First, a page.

NMFS has defined negligible impact as “an impact resulting from the specified activity that cannot be reasonably expected to, and is not reasonably likely to, adversely affect the species or stock through effects on annual rates of recruitment or survival” (50 CFR 216.103). A negligible impact finding is based on the lack of likely adverse effects on annual rates of recruitment or survival (i.e., population-level effects). An estimate of the number of takes alone is not enough information on which to base an impact determination. In addition to considering estimates of the number of marine mammals that might be “taken” through harassment, NMFS considers other factors, such as the likely nature of any responses (e.g., intensity, duration), the context of any responses (e.g., critical reproductive time or location, migration), as well as effects on habitat, and the likely effectiveness of the mitigation. We also assess the number, intensity, and context of estimated takes by evaluating this information relative to population status. Consistent with the 1989 preamble for NMFS's implementing regulations (54 FR 40338; September 29, 1989), the impacts from other past and ongoing anthropogenic activities are incorporated into this analysis via their impacts on the environmental baseline (e.g., as reflected in the regulatory status of the species, population size and growth rate where known, ongoing sources of human-caused mortality, or ambient noise levels).

Pile driving and extraction associated with the Navy SPE project as outlined previously have the potential to injure, disturb or displace marine mammals. Specifically, the specified activities may result in Level B harassment (behavioral disturbance) for five marine mammal species authorized for take from underwater sound generated during pile driving operations. Level A harassment in the form of PTS may also occur to limited numbers of one species. Level A harassment was conservatively authorized for harbor seals since seals can occur in high numbers near the project area, can be difficult to spot, and MMO's ability to observe the entire 217 m injury zone may be slightly impaired because of construction barges and vessels. Potential takes could occur if marine mammals are present in the Level A or Level B ensonified zones when pile driving and removal occurs.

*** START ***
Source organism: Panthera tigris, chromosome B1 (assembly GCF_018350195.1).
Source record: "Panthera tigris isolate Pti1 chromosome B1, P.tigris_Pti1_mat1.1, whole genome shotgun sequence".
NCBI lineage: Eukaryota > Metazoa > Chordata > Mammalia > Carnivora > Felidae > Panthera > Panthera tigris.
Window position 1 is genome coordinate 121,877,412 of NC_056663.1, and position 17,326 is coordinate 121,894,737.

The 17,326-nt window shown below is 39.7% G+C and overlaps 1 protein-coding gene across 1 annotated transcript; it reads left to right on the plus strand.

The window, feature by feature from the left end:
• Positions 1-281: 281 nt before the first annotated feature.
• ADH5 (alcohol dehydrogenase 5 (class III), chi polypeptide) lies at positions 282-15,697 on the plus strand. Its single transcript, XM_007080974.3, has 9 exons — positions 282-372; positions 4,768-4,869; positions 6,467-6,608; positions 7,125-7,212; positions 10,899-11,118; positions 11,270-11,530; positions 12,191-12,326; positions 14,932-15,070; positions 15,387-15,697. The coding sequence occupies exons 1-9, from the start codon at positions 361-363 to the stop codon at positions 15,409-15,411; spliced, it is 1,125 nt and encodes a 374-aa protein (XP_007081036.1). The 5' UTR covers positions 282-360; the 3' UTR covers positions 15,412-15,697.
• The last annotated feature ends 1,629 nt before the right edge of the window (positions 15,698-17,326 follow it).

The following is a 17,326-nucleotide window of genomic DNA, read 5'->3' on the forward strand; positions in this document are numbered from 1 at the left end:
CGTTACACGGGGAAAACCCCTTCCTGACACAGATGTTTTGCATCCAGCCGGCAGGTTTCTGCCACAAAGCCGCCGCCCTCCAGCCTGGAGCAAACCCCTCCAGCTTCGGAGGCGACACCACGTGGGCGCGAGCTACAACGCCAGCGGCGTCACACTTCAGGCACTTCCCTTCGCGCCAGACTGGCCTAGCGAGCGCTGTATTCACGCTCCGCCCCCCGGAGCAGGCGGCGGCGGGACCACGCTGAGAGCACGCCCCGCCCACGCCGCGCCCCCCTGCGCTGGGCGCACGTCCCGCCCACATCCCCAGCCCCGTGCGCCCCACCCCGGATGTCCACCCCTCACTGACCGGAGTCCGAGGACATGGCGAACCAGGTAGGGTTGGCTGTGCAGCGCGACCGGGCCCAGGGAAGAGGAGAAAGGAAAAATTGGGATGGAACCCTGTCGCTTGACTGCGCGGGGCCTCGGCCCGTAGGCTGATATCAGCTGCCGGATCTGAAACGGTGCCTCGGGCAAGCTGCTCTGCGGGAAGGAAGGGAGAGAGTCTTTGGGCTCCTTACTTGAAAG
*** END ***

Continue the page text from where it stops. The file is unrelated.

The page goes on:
No serious injury or mortality is anticipated given the nature of the activities and measures designed to minimize the possibility of injury to marine mammals. The potential for injury is minimized through the construction method and the implementation of the planned mitigation measures. Specifically, vibratory driving will be the primary method of installation. This driving method decreases the potential for injury due to relatively low source levels and lack of potentially injurious source characteristics. Only piles that cannot be driven to their desired depths using the vibratory hammer will be impact driven for the remainder of their required driving depth. Noise attenuating devices (i.e., bubble curtain) will be used during impact hammer operations for steel piles. During impact driving, implementation of soft start and shutdown zones significantly reduces any possibility of injury. Given Start Printed Page 10711sufficient “notice” through use of soft start (for impact driving), marine mammals are expected to move away from a sound source that is annoying prior to it becoming potentially injurious. Given the number of MMOs that will be employed, observers should have a relatively clear view of the shutdown zones, although under limited circumstances the presence of barges and vessels may impair observation of small portions of shutdown zones. This will enable a high rate of success in implementation of shutdowns to avoid injury.